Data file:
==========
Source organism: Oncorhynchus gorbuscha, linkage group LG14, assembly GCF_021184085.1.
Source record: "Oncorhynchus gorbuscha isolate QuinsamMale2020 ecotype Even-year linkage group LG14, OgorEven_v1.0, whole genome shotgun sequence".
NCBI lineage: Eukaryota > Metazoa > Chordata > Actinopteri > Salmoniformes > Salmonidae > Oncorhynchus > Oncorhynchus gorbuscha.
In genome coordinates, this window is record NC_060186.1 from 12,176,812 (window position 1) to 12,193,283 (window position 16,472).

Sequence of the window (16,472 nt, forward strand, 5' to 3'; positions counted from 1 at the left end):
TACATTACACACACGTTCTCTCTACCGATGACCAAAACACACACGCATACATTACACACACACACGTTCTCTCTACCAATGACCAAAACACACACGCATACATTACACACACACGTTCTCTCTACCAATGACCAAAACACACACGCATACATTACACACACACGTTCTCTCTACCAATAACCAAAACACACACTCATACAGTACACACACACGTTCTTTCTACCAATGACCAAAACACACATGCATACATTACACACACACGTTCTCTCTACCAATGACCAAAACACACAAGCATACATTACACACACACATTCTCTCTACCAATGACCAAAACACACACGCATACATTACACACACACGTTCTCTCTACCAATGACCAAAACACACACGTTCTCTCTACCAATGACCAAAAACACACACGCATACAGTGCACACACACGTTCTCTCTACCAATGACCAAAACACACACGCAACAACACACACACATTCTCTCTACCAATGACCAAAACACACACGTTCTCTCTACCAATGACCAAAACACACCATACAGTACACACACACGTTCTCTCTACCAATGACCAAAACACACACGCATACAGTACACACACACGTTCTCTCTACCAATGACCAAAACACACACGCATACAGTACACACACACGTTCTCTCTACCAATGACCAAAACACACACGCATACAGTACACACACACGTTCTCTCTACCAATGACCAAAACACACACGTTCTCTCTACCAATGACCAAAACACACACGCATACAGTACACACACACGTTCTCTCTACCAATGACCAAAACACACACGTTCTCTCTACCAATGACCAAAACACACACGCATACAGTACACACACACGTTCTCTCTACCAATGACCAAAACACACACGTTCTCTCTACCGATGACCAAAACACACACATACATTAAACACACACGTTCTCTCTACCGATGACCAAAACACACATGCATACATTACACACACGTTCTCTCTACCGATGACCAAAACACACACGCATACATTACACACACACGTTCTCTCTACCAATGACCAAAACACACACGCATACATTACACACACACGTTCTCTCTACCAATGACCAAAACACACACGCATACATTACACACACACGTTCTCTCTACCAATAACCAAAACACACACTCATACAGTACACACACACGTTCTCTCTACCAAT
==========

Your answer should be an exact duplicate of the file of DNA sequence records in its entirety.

Source organism: Oncorhynchus gorbuscha, linkage group LG14, assembly GCF_021184085.1.
Source record: "Oncorhynchus gorbuscha isolate QuinsamMale2020 ecotype Even-year linkage group LG14, OgorEven_v1.0, whole genome shotgun sequence".
NCBI lineage: Eukaryota > Metazoa > Chordata > Actinopteri > Salmoniformes > Salmonidae > Oncorhynchus > Oncorhynchus gorbuscha.
In genome coordinates, this window is record NC_060186.1 from 12,176,812 (window position 1) to 12,193,283 (window position 16,472).

Sequence of the window (16,472 nt, forward strand, 5' to 3'; positions counted from 1 at the left end):
TACATTACACACACGTTCTCTCTACCGATGACCAAAACACACACGCATACATTACACACACACACGTTCTCTCTACCAATGACCAAAACACACACGCATACATTACACACACACGTTCTCTCTACCAATGACCAAAACACACACGCATACATTACACACACACGTTCTCTCTACCAATAACCAAAACACACACTCATACAGTACACACACACGTTCTTTCTACCAATGACCAAAACACACATGCATACATTACACACACACGTTCTCTCTACCAATGACCAAAACACACAAGCATACATTACACACACACATTCTCTCTACCAATGACCAAAACACACACGCATACATTACACACACACGTTCTCTCTACCAATGACCAAAACACACACGTTCTCTCTACCAATGACCAAAAACACACACGCATACAGTGCACACACACGTTCTCTCTACCAATGACCAAAACACACACGCAACAACACACACACATTCTCTCTACCAATGACCAAAACACACACGTTCTCTCTACCAATGACCAAAACACACCATACAGTACACACACACGTTCTCTCTACCAATGACCAAAACACACACGCATACAGTACACACACACGTTCTCTCTACCAATGACCAAAACACACACGCATACAGTACACACACACGTTCTCTCTACCAATGACCAAAACACACACGCATACAGTACACACACACGTTCTCTCTACCAATGACCAAAACACACACGTTCTCTCTACCAATGACCAAAACACACACGCATACAGTACACACACACGTTCTCTCTACCAATGACCAAAACACACACGTTCTCTCTACCAATGACCAAAACACACACGCATACAGTACACACACACGTTCTCTCTACCAATGACCAAAACACACACGTTCTCTCTACCGATGACCAAAACACACACATACATTAAACACACACGTTCTCTCTACCGATGACCAAAACACACATGCATACATTACACACACGTTCTCTCTACCGATGACCAAAACACACACGCATACATTACACACACACGTTCTCTCTACCAATGACCAAAACACACACGCATACATTACACACACACGTTCTCTCTACCAATGACCAAAACACACACGCATACATTACACACACACGTTCTCTCTACCAATAACCAAAACACACACTCATACAGTACACACACACGTTCTCTCTACCAAT